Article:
While a lot of their daily exercise requirements can be taken care of with regular play, all dogs need to be taken for a walk and this breed is no exception. At a minimum, take your pet for at least one walk every day.
First, the good news -- this breed sheds very little hair and is good for those who suffer from allergies. The bad news, it requires more grooming and care than many other breeds.
To prevent matting and keep the coat looking its best, daily brushing and combing is required. Daily brushing will remove dead hair that accumulates due to the fact that Bichons shed very little. Start with a pin brush and finish off with a comb.
Some owners bathe their pets several times per month. You will decide how often you want to bathe your pet but be prepared to do it at least once per month. Use a good moisturizing shampoo.
Professional grooming and trimming with scissors is recommended every 4 weeks.
Also check and trim the nails, clean the ears, and brush your dog's teeth.
Some diseases common to this breed include ear ailments, skin problems and allergies (number one health problem for this breed), bladder infections, Cushings disease, patellar luxation, and eye problems (primarily cataracts). Visit dog health problems for more information about dog diseases and health.
Buy only from reputable Bichon Frise breeders to reduce the risk of the above and many other health problems (visit dog breeders to learn how to identify responsible dog breeders).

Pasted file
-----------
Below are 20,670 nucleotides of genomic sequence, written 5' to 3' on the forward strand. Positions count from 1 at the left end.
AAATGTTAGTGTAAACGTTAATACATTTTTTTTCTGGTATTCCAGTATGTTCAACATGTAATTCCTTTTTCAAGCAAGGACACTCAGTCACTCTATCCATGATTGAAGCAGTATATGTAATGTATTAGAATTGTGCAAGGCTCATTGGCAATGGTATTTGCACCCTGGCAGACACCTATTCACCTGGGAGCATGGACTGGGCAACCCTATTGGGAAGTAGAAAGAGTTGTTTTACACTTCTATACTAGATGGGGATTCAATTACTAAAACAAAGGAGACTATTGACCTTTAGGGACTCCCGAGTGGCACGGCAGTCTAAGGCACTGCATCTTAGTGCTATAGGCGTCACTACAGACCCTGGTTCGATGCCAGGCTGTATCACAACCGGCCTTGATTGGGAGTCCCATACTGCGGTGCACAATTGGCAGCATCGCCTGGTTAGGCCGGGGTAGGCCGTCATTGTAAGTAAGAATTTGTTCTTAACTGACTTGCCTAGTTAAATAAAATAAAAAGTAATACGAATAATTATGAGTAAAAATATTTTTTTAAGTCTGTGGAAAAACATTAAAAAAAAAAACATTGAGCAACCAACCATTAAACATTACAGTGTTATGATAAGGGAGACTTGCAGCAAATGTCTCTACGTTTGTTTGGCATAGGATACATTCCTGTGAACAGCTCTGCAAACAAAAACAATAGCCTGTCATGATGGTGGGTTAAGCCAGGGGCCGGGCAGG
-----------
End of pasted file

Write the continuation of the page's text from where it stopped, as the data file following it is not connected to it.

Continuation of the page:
In addition to the above health concerns, Bichon Frise is susceptible to complications caused by internal and external parasites such as ticks, fleas, and worms.
Even healthy dogs get sick. While many health problems will require an immediate attention from your Vet, there are many others that you may handle on your own. Learn how to save time and money (and how to prevent small problems from becoming big problems) by diagnosing and treating dog health problems that don't require your Vet's attention.
The average life expectancy for healthy Bichon Frise puppies is between 13 and 16 years.
Did you ever consider adopting your next pet?
If this is the breed you are interested in, and adoption appeals to you, consider contacting your local Bichon Frise rescue. There are thousands of pets waiting for a loving home and, yes, it's possible to adopt a purebred dog.
Not happy with your pet's behavior? Need help with training your dog for obedience? If you answered "YES", then check this Bichon Frise Behavior and Obedience Training Guide.